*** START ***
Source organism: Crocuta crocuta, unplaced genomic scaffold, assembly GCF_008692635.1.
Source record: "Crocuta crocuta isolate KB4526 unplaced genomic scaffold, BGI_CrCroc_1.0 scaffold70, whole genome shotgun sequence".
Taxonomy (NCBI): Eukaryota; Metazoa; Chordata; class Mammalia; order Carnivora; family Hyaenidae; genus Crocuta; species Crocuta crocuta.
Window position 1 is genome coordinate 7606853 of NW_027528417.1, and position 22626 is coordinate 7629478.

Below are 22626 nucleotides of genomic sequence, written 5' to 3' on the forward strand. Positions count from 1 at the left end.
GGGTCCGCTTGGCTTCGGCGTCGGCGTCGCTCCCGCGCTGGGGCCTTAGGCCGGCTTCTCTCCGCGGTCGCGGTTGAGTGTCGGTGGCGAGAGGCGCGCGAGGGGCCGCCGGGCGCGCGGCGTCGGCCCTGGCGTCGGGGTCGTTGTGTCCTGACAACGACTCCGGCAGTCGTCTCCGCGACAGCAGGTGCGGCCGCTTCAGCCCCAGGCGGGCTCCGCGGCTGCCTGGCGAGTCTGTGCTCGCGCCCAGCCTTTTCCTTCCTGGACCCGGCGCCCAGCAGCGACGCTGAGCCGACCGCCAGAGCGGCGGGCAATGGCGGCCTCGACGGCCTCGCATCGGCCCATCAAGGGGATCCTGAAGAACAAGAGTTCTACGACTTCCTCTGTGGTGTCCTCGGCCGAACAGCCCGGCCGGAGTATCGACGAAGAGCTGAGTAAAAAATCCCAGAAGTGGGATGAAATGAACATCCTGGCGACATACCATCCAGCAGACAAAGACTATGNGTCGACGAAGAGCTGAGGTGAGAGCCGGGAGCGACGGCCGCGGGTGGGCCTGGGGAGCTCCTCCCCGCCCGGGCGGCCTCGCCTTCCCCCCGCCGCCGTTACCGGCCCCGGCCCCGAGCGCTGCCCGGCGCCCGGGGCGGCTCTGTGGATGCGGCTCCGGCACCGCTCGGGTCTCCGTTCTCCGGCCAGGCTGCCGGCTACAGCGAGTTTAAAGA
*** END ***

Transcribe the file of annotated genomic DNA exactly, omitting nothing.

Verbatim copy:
Source organism: Crocuta crocuta, unplaced genomic scaffold, assembly GCF_008692635.1.
Source record: "Crocuta crocuta isolate KB4526 unplaced genomic scaffold, BGI_CrCroc_1.0 scaffold70, whole genome shotgun sequence".
Taxonomy (NCBI): Eukaryota; Metazoa; Chordata; class Mammalia; order Carnivora; family Hyaenidae; genus Crocuta; species Crocuta crocuta.
Window position 1 is genome coordinate 7606853 of NW_027528417.1, and position 22626 is coordinate 7629478.

Below are 22626 nucleotides of genomic sequence, written 5' to 3' on the forward strand. Positions count from 1 at the left end.
GGGTCCGCTTGGCTTCGGCGTCGGCGTCGCTCCCGCGCTGGGGCCTTAGGCCGGCTTCTCTCCGCGGTCGCGGTTGAGTGTCGGTGGCGAGAGGCGCGCGAGGGGCCGCCGGGCGCGCGGCGTCGGCCCTGGCGTCGGGGTCGTTGTGTCCTGACAACGACTCCGGCAGTCGTCTCCGCGACAGCAGGTGCGGCCGCTTCAGCCCCAGGCGGGCTCCGCGGCTGCCTGGCGAGTCTGTGCTCGCGCCCAGCCTTTTCCTTCCTGGACCCGGCGCCCAGCAGCGACGCTGAGCCGACCGCCAGAGCGGCGGGCAATGGCGGCCTCGACGGCCTCGCATCGGCCCATCAAGGGGATCCTGAAGAACAAGAGTTCTACGACTTCCTCTGTGGTGTCCTCGGCCGAACAGCCCGGCCGGAGTATCGACGAAGAGCTGAGTAAAAAATCCCAGAAGTGGGATGAAATGAACATCCTGGCGACATACCATCCAGCAGACAAAGACTATGNGTCGACGAAGAGCTGAGGTGAGAGCCGGGAGCGACGGCCGCGGGTGGGCCTGGGGAGCTCCTCCCCGCCCGGGCGGCCTCGCCTTCCCCCCGCCGCCGTTACCGGCCCCGGCCCCGAGCGCTGCCCGGCGCCCGGGGCGGCTCTGTGGATGCGGCTCCGGCACCGCTCGGGTCTCCGTTCTCCGGCCAGGCTGCCGGCTACAGCGAGTTTAAAGA